Happy Homes, Happy Society?

We are about to launch our next international Conference: Happy Homes, Happy Society? to be held in London 12th -13th November 2020. This will be our fifth conference and we are very excited about the focus, which this time is on Happiness and the contribution that domestic life makes to the wellbeing –“happiness”- of wider society in a time of social changes.

There is a clear public as well as academic and professional engagement with this topic. Happiness indices and surveys at both popular and research levels are a current trend in monitoring and improving individual and societal wellbeing. At HRF we see an equally clear link between this and the attitudes and activities fostered in stable homes and a further link to how housing policies and practice and the new SMART technologies contribute to the home’s role in this wellbeing.

Next week, we will be launching a Call for Papers, so we would love to reach all those researchers whose work relates in some way to the home. Many disciplines from architecture to social sciences and from art history to town planning have vital contributions to make to this discussion. On our website, you will find summaries and papers that have been presented on topics relating to the home at our previous conferences.

Happy Homes, Happy Society? will have two main strands:

1.How is happiness/wellbeing linked to activities of the home? What are the key indicators for happy homes and what is the wider social benefit of happy people?

2.New technologies: Housing and Connecting. How do new trends in architecture and planning and the new digital technologies allow for maximum opportunities for those home activities and connections that lead to greater individual and thereby societal happiness?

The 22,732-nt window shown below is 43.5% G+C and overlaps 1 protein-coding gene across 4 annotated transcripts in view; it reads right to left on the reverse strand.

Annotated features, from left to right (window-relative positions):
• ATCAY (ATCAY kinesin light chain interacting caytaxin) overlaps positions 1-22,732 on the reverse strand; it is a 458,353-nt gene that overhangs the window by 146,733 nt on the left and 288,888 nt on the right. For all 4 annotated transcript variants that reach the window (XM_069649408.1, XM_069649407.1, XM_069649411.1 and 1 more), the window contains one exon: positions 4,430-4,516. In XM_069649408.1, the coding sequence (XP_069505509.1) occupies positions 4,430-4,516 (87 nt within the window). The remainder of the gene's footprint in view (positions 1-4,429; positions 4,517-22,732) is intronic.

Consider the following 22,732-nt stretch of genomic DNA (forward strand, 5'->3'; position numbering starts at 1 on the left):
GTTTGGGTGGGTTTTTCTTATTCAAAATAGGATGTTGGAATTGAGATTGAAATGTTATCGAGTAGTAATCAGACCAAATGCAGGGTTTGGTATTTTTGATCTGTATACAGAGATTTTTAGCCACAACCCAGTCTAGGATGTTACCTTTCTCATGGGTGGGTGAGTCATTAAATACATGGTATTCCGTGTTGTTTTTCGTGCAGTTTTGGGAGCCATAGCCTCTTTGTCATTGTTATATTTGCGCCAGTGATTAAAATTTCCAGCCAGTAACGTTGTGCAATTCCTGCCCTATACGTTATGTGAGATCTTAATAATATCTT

We have hundreds of questions that we would love researchers to answer. Here is just a taste of some of the areas we are interested in exploring:

  • Is it possible to establish a series of criteria to consider whether a home is happy or not?
  • Are new technologies and AI developing according to human needs and contributing to people’s happiness?
  • How can we ascertain if the work required in creating a happy home and improving the coexistence of all its members is better performed manually or by machines?
  • Home and its role in children’s happiness. Why is this important?
  • Attitudes in the home that contribute to the happiness of its members
  • Poverty and happiness in the home: what is the relationship?
  • Unstructured families and happiness at the home
  • The relationship between happiness in the current home and that of the parents or previous generations
  • The elderly as “creators” of happiness for children and young people
  • How much do the material conditions of the home contribute to well-being?
  • How SMART technologies contribute to (or make difficult) happiness in the home?
  • Which housing schemes/policies best promote happiness/connectedness?
  • Why do we want to grow old in the home? How is this best achieved?